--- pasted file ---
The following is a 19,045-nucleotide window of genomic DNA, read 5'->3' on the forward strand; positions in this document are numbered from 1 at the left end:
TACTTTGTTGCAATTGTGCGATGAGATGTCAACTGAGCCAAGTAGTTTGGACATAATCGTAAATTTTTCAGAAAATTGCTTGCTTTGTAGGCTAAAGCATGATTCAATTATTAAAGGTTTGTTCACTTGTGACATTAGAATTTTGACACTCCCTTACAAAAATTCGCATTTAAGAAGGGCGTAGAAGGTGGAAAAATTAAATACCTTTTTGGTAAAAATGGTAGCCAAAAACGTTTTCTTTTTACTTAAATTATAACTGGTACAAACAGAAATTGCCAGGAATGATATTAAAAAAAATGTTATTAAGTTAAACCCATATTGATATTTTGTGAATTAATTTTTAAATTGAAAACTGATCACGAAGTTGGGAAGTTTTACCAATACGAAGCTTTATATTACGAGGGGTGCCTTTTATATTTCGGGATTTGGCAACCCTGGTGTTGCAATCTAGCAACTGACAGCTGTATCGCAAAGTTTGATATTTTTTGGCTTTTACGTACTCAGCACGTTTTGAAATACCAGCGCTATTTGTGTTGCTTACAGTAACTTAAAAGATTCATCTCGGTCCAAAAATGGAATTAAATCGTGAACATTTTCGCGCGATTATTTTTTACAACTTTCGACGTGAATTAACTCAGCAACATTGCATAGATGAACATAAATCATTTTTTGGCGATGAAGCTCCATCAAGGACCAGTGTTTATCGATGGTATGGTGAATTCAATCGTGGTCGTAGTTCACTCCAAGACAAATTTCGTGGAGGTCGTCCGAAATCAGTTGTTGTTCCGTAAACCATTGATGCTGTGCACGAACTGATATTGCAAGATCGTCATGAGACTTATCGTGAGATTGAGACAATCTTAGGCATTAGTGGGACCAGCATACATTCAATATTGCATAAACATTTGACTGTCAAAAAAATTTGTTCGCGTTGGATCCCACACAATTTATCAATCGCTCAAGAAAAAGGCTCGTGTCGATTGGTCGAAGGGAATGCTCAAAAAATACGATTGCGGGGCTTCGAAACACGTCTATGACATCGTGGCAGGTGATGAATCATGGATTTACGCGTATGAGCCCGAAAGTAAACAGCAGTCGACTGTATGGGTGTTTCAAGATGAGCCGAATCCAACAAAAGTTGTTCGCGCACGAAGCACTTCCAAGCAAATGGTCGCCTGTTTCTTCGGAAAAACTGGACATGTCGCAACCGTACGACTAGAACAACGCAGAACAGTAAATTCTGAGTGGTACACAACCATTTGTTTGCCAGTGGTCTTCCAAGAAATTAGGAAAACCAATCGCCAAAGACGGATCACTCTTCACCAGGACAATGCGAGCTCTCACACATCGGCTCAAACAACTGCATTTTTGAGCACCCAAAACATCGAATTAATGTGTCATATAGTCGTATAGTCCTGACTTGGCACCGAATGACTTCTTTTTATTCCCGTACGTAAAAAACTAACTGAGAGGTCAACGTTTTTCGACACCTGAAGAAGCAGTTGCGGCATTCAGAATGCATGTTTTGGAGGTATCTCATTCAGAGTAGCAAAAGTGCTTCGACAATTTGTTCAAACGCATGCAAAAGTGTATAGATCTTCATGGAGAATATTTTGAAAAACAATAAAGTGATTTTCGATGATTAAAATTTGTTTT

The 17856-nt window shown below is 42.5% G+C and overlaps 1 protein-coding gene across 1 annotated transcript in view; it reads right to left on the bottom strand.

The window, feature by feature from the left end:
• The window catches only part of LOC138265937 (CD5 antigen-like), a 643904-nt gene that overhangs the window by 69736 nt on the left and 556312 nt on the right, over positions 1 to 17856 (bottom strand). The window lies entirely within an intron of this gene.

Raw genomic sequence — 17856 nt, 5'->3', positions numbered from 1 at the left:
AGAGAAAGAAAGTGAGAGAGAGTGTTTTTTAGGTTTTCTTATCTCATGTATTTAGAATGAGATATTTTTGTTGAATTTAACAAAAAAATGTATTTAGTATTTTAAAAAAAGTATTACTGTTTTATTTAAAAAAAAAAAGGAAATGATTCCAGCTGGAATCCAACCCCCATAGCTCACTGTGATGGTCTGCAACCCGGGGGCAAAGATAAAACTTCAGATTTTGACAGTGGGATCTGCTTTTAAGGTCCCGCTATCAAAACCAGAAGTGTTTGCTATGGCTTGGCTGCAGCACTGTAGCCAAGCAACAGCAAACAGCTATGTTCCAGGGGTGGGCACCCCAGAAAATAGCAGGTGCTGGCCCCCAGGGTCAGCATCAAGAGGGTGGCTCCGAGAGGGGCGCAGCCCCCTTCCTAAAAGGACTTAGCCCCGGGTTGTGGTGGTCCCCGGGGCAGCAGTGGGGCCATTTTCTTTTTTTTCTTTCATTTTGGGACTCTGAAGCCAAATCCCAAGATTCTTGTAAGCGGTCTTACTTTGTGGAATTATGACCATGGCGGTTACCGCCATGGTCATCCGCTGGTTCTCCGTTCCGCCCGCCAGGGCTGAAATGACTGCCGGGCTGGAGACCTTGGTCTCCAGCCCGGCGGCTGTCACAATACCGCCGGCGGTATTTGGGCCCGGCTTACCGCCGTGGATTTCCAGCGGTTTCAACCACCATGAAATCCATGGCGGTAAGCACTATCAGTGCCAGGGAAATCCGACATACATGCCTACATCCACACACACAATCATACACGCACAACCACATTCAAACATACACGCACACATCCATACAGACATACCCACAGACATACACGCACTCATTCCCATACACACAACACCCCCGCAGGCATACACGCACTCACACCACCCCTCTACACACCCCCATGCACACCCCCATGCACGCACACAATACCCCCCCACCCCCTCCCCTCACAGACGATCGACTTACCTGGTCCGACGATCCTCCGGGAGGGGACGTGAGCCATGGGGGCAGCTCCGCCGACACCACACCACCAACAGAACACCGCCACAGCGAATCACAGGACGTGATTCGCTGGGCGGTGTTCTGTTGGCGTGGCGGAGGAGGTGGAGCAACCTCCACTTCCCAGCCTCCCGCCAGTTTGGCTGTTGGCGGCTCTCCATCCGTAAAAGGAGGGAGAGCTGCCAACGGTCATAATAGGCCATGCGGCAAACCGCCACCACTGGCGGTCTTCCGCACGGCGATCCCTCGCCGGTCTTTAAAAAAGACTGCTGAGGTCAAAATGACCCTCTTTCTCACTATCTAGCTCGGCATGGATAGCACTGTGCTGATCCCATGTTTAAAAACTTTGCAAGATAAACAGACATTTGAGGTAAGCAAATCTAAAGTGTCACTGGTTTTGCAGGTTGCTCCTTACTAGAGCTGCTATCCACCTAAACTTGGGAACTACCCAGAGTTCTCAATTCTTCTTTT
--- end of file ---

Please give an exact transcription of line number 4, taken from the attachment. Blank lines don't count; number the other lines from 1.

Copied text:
The window, feature by feature from the left end: